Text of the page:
MLB got off to a pretty damn bad job hiring blacks as managers. Sure these things move in stages, but that doesn't mean the pace can't be bettered. When they finally started hiring blacks, it looks like black candidates had to wait a little longer. Is it true that blacks had to wait longer than whites to first prove themselves?
First off, I have to be a lot more careful in my prepping. First, who counts as black? For purposes of this study, anyone too dark to play ball before Jackie Robinson qualifies. Now, when I think of Ozzie Guillen, I don't think "black," but he doesn't look like anyone from the 1930s. Teams back then were on the lookout for any blacks trying to pass over as some "in-between" group. Only 5% of the Africans brought over in the slave trade went to the 13 colonies/US. The rest went south of the border or to the islands. Mixed blood and dark enough to qualify for prejudice makes them black for this study. I guess I could call them racial minorities, but that's a little wordy. It's sometimes tricky to determine which Hispanics are light enough to qualify as white and which ones aren't. When in doubt I did a yahoo image search.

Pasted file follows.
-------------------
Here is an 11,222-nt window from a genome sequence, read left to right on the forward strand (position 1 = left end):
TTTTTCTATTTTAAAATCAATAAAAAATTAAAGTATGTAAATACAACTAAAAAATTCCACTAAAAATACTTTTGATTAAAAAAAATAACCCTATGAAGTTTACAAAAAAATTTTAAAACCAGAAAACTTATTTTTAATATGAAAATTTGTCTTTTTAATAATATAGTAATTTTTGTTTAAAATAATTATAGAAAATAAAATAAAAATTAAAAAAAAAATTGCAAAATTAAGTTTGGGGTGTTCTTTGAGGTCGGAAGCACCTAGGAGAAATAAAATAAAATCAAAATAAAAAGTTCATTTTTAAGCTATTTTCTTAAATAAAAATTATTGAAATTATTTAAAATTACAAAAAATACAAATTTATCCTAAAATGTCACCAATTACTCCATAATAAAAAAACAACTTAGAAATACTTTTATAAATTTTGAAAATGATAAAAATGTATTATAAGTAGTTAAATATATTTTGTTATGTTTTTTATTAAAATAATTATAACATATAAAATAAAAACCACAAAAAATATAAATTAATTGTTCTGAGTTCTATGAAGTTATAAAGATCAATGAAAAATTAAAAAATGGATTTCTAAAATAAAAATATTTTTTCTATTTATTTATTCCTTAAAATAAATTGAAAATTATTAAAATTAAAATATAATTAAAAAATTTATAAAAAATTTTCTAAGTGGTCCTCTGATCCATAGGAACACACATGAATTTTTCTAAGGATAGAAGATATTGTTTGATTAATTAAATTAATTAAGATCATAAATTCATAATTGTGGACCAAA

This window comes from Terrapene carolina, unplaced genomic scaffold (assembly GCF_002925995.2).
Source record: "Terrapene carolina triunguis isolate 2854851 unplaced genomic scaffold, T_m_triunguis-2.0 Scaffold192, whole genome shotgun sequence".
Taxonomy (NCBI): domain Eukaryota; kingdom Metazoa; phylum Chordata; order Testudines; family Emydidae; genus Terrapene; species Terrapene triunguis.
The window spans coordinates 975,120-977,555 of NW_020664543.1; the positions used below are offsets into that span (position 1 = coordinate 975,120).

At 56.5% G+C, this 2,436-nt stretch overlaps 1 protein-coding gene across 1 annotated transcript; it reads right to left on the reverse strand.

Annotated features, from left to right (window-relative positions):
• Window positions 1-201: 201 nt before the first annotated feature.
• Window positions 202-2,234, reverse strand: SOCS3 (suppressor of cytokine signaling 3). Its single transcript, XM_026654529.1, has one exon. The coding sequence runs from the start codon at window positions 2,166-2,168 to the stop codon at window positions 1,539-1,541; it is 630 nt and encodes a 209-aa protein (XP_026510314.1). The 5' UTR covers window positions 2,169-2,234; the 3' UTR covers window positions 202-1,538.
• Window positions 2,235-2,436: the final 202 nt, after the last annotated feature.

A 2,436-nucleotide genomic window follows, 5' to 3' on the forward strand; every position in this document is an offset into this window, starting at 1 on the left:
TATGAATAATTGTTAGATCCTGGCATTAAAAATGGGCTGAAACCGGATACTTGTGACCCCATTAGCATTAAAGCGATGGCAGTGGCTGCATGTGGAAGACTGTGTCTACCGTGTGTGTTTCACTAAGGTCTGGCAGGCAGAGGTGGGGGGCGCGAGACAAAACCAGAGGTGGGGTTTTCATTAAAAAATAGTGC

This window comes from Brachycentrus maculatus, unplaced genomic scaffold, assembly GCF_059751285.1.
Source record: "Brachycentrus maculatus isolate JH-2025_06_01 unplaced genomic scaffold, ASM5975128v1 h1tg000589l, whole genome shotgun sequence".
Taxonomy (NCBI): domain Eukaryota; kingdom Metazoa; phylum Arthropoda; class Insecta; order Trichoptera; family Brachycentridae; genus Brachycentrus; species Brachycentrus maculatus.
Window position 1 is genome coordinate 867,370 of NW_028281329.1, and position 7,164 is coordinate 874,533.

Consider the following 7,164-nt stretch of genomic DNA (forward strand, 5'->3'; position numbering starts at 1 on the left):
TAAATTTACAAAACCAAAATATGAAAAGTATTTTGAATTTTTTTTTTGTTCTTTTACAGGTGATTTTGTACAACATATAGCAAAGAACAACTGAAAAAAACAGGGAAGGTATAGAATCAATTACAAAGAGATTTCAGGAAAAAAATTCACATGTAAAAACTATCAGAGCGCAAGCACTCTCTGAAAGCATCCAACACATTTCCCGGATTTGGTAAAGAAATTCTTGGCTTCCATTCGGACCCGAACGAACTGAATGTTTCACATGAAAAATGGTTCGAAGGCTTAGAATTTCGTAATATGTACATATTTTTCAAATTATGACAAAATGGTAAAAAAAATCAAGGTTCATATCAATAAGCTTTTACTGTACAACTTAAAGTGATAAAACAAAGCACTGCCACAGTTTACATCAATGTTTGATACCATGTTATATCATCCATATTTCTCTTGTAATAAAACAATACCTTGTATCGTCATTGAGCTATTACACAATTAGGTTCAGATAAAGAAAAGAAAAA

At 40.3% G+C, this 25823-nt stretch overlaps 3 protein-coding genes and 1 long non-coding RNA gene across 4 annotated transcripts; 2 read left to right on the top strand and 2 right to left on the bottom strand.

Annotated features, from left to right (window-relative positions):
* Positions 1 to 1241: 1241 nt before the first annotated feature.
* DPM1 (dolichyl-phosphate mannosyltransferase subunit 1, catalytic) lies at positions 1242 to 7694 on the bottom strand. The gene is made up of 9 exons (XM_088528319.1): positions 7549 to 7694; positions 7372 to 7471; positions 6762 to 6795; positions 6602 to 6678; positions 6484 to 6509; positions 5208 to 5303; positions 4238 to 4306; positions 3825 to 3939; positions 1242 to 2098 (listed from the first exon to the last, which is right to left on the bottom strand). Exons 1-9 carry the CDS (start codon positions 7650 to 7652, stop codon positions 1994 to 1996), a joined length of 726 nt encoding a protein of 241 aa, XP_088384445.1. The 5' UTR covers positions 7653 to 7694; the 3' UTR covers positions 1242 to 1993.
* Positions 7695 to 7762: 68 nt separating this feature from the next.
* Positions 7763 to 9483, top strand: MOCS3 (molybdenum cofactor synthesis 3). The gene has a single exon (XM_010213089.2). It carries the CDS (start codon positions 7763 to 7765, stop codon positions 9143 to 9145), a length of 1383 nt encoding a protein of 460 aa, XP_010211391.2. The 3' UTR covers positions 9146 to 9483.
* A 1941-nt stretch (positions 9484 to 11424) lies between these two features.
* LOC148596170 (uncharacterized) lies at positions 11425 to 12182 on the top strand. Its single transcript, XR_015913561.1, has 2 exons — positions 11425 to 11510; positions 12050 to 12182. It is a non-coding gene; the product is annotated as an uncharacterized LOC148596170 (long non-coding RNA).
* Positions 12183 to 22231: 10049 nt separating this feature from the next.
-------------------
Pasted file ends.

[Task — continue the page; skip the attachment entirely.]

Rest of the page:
More importantly, I have to see if the older hiring phenomenon could be an era affect, and not a racial thing. It ain't fair to compare them to guys like John McGraw who first got hired as player-managers or others from way back when. Maybe they're just the same ages as current managers. Alternately, maybe this was a problem 10-15 years ago, but no longer really matters.
Rather than compare all black hires to all white hires, I limited it by era. Specifically, I looked at 1989-2007. You had blacks like Frank Robinson, and Larry Doby hired earlier, but it was dribs and drabs. From 1989-1993 you had Cito Gaston, Hal McRae, Alou, Baker, and Baylor forming the first real group.